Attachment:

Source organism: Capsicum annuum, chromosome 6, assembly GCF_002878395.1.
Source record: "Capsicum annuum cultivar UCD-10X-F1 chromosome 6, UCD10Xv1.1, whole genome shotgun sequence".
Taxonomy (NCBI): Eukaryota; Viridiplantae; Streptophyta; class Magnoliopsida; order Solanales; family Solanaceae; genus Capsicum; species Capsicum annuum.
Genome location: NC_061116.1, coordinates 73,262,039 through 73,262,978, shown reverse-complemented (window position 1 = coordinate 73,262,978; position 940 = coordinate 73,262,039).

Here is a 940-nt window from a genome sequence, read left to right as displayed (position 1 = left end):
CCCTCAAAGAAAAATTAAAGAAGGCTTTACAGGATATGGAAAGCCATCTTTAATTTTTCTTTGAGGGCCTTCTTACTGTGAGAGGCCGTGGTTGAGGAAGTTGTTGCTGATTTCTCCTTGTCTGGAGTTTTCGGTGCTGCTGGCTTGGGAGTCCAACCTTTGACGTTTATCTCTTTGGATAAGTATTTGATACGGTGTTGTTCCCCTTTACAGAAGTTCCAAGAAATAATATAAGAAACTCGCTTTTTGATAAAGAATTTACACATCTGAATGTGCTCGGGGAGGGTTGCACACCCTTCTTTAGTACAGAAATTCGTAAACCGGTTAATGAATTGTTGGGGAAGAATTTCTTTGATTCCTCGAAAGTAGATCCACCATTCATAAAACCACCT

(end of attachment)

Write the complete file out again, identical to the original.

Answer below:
Source organism: Capsicum annuum, chromosome 6, assembly GCF_002878395.1.
Source record: "Capsicum annuum cultivar UCD-10X-F1 chromosome 6, UCD10Xv1.1, whole genome shotgun sequence".
Taxonomy (NCBI): Eukaryota; Viridiplantae; Streptophyta; class Magnoliopsida; order Solanales; family Solanaceae; genus Capsicum; species Capsicum annuum.
Genome location: NC_061116.1, coordinates 73,262,039 through 73,262,978, shown reverse-complemented (window position 1 = coordinate 73,262,978; position 940 = coordinate 73,262,039).

Here is a 940-nt window from a genome sequence, read left to right as displayed (position 1 = left end):
CCCTCAAAGAAAAATTAAAGAAGGCTTTACAGGATATGGAAAGCCATCTTTAATTTTTCTTTGAGGGCCTTCTTACTGTGAGAGGCCGTGGTTGAGGAAGTTGTTGCTGATTTCTCCTTGTCTGGAGTTTTCGGTGCTGCTGGCTTGGGAGTCCAACCTTTGACGTTTATCTCTTTGGATAAGTATTTGATACGGTGTTGTTCCCCTTTACAGAAGTTCCAAGAAATAATATAAGAAACTCGCTTTTTGATAAAGAATTTACACATCTGAATGTGCTCGGGGAGGGTTGCACACCCTTCTTTAGTACAGAAATTCGTAAACCGGTTAATGAATTGTTGGGGAAGAATTTCTTTGATTCCTCGAAAGTAGATCCACCATTCATAAAACCACCT